A weekend in July, too hot to sit still … but … where to go? The north was too far and the south too scorched, so we settled on next door – Cilento.
Can’t claim brilliant local knowledge for the choice, rather over-indulgence … too many viewings of Benvenuti al Sud.
This cheerful ‘brace-yourself-for-Naples’ film is set in Castellabate, a hilltop town perched on one edge of the protected Parco Nazionale del Cilento, Vallo di Diano e Alburni.
Near the town’s centre, nailed to one of its old walls, is the saying attributed to a famous visitor, Napoleon’s flamboyant king of Naples, Gioacchino Murat: “Here one does not die.”
Our route there took us through the outskirts of Naples, past Vesuvius, and on beyond Paestum, famous for its mozzarella di bufala and the beautiful completeness of its Greek temples.
Quite a route, and Castellabate was a fine full stop.
The centre of the old town has two piazze. The first we reached was the one that features in the final credits of the film, Benvenuti al Sud. The square, more of a balcony really, has views over the sea and into a sky that drifts with occasional gulls and sounds from the beaches below.
We, and a crowd of about four, stood and stared, and soaked up the colour.
Old, narrow streets led us out of the piazza and further into the town.
It was a hot midday but there was shade and many of the tight, tiny streets funnelled the wind.
The second piazza we visited was the one in Benventi al Sud that played host to the post office. The film set is gone now and the space filled instead with cafes and umbrellas. We flopped in their shade for a lunch of traditional Cilento dishes – acqua sale and a plate of local hams and cheeses. It was peaceful and perfect – a good place to end our first taste of Castellabate.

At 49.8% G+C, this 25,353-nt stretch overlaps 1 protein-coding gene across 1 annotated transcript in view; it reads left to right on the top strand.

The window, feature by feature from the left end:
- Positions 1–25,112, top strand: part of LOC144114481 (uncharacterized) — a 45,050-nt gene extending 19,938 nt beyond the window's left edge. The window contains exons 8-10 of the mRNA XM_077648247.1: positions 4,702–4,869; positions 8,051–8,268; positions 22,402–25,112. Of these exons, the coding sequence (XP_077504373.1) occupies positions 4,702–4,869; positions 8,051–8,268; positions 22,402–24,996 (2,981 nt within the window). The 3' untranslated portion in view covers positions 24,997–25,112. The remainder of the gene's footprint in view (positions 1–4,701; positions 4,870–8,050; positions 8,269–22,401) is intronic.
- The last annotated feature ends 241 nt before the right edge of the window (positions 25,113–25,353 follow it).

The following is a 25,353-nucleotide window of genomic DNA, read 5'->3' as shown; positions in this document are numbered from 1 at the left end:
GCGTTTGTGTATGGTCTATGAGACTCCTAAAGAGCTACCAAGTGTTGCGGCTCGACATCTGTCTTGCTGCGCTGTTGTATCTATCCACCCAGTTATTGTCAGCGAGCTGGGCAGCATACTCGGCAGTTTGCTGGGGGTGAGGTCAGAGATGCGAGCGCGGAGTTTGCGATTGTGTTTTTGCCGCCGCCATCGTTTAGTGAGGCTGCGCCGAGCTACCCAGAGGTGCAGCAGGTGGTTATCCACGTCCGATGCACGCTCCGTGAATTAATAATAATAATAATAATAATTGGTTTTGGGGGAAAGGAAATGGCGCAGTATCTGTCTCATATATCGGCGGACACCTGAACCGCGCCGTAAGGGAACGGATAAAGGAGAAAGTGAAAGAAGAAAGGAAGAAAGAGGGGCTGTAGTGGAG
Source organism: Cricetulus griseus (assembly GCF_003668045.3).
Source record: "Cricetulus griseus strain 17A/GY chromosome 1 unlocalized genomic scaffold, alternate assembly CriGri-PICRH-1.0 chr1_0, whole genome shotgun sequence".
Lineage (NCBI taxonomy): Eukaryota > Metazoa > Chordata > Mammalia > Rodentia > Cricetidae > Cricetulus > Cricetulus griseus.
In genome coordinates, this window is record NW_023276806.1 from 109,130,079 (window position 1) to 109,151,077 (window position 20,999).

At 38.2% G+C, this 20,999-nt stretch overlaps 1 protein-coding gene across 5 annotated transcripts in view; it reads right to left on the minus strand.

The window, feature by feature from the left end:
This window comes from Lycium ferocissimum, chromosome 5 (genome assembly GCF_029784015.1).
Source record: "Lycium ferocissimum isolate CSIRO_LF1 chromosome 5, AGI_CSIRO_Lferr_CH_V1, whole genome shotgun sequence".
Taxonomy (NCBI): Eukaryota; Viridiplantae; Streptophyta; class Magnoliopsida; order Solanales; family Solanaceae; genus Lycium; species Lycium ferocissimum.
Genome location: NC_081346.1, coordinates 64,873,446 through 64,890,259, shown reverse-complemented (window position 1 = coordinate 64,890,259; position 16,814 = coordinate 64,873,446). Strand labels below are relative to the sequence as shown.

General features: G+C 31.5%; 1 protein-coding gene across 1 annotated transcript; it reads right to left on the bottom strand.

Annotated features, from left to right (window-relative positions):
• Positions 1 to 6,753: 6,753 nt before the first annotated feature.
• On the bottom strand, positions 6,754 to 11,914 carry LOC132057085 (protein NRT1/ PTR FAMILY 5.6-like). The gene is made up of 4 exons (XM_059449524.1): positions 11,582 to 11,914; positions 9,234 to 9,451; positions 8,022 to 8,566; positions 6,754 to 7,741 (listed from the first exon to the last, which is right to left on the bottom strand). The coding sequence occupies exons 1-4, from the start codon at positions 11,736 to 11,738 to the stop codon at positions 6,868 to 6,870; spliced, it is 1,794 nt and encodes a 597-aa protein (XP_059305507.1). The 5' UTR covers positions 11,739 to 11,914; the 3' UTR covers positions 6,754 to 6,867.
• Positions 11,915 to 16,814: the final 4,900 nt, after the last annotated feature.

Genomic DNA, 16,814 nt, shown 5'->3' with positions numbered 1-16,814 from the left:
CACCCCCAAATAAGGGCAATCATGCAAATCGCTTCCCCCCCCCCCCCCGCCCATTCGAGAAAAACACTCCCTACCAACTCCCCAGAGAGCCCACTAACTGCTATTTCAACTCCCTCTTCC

The next stage of our journey was to Roccagloriosa on the opposite edge of the national park.
The autostrade we followed, with occasional loops for roadworks, seemed to hang within the wilderness that surrounded it. Gradually the unspoilt valleys on either side got deeper, the road stilts longer, and the warnings about ice more frequent.
We had booked a night at Le Stalle di Giurò, an agriturismo in Roccagloriosa with space for us and the dog.
The area, once home to the feisty Lucanians who dominated a sizeable chunk of southern Italy in around 500BC, is all granite, trees and views – a healthily impenetrable place if you’re worried about your neighbours.
It’s old and little-manicured, the sort of place that runs a finger down your spine (in a good way) the first time you visit … especially if your aged Alfa, with its rattled-loose undercarriage, is faced with dwindling roads.
At first it was straightforward – a small tarmac road through olive groves – but then the tarmac disappeared, and rutted dirt led us deliberately off piste. It was so off-piste that it became hard to tell the clank of goat bells from the scrape of Alfa Romeo metal.